Defense Sync-Biotic

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For supporting gut microbe imbalance, promoting healthy immune response, and helping the body eliminate toxins, Defense Sync-Biotic contains a precision blend of three synergistic probiotic strains,  Lactobacillus rhamnosus HN001™, Bifidobacterium lactis HN019®, and Saccharomyces boulardii DBVPG®.

Key Benefits of UltraBiotic Defense:

  • Supports healthy gut flora balance
  • Supports healthy immune function
  • Supports digestive function and nutrient absorption
  • Promotes regularity


How Defense Sync-Biotic Works

Defense Sync-Biotic contains a precise ratio of three key probiotics for assisting the immune system, supporting nutrient absorption, promoting cardiovascular function, and encouraging a healthy gastrointestinal tract.

Lactobacillus rhamnosus HN001™

Lactobacillus rhamnosus strain HN001™ is a bacterium that was originally isolated from the human gut microbiome. This probiotic has a vast body of clinical trials and peer-reviewed research supporting its efficacy and safety in humans of all ages. 1

Clinical evidence demonstrates that L. rhamnosus HN001™ is effective for promoting both innate and adaptive immune function.

In a lengthy clinical trial, it was shown that infants given a daily probiotic supplement containing L. rhamnosus HN001™ from birth until age two had a lower risk of developing eczema over the first six years of their life (compared to infants given a placebo). 2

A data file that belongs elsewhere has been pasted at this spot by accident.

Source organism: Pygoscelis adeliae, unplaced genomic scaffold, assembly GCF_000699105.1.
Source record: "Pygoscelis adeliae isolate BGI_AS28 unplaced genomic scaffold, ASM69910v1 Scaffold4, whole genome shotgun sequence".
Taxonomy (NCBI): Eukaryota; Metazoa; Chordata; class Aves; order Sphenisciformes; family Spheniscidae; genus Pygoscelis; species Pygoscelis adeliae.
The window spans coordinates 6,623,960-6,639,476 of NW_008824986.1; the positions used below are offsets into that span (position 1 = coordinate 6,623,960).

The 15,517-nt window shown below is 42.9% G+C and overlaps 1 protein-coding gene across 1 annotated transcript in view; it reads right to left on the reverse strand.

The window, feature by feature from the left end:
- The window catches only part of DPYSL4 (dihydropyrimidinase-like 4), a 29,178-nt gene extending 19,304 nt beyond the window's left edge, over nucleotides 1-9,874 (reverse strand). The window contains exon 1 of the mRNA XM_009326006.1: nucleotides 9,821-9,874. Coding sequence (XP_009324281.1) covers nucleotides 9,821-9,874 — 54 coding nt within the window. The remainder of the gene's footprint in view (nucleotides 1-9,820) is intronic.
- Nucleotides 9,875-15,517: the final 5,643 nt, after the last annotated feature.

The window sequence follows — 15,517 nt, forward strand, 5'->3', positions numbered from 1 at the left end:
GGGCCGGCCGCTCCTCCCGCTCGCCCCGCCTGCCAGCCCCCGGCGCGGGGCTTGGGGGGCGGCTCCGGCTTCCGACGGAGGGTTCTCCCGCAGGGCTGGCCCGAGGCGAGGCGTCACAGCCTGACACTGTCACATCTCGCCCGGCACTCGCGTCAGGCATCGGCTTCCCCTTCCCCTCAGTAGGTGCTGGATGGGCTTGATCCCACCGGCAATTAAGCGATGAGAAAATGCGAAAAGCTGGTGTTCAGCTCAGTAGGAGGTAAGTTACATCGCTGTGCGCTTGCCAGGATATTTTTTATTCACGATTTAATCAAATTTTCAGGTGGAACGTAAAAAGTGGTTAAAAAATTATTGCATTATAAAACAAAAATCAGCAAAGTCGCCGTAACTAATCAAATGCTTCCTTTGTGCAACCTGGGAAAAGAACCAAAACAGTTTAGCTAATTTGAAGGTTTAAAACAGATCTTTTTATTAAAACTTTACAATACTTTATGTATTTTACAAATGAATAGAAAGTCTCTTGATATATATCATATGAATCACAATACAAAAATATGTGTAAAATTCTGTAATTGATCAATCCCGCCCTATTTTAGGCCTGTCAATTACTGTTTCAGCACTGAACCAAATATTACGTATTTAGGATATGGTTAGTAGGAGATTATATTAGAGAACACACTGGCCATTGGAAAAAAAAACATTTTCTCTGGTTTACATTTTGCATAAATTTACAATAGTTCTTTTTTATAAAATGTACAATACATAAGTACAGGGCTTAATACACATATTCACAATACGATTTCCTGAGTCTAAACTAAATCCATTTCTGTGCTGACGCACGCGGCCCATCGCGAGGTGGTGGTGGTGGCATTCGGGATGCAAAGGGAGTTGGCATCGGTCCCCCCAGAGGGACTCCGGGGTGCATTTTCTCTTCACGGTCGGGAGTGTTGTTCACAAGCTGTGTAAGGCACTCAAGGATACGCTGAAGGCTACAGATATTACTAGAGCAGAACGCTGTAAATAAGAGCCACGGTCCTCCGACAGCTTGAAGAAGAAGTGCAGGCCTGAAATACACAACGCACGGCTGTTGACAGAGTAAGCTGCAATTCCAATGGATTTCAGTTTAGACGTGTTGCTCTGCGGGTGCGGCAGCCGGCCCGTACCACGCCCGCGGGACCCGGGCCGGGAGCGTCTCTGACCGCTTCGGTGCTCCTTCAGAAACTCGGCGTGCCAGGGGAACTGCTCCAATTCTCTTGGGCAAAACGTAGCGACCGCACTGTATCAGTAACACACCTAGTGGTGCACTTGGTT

Moreover, a 9-week clinical trial in healthy middle-aged adults showed that L. rhamnosus HN001™ supplementation increased natural killer (NK) cell activity by 147% and phagocyte activity by 19%, suggesting that this particular probiotic supports a healthy systemic immune function in humans. 3

Bifidobacterium lactis HN019®

Bifidobacterium lactis strain HN019® was originally  isolated from a yogurt source and has over 70 peer- reviewed studies as of 2018, with many of them being conducted in the 21st century (it is also considered very safe for human consumption).

Findings of research thus far suggest that this strain of B. lactis has robust immune- and gut-supporting properties.

In a large clinical trial, children given a milk beverage  fortified with B. lactis HN019® for one year showed a healthy upper respiratory tract, general well-being, and promoted healthy growth compared to the control group given non-fortified milk.4

Similar to L. rhamnosus HN001™, B.lactis HN019® has been shown to enhance natural killer (NK) cell activity and phagocyte activity in healthy adults and may help with constipation and abdominal discomfort.5

In a clinical trial of 100 healthy adults who experienced mild GI symptoms, those taking a high dose of B. lactis HN019® had a 60% reduction in colonic transit time (CTT) compared to baseline. The placebo group experienced no significant changes in CTT.6 Moreover, the frequency of GI symptoms was greatly decreased in the group receiving high-dose B. lactis HN019®, with both constipation and abdominal discomfort dropping by as much as 27%.

Other potential evidence-based benefits of B. lactis HN019® may include supporting healthy blood lipid levels already in the normal range and improved nutritional iron status7,8

Saccharomyces boulardii DBVPG®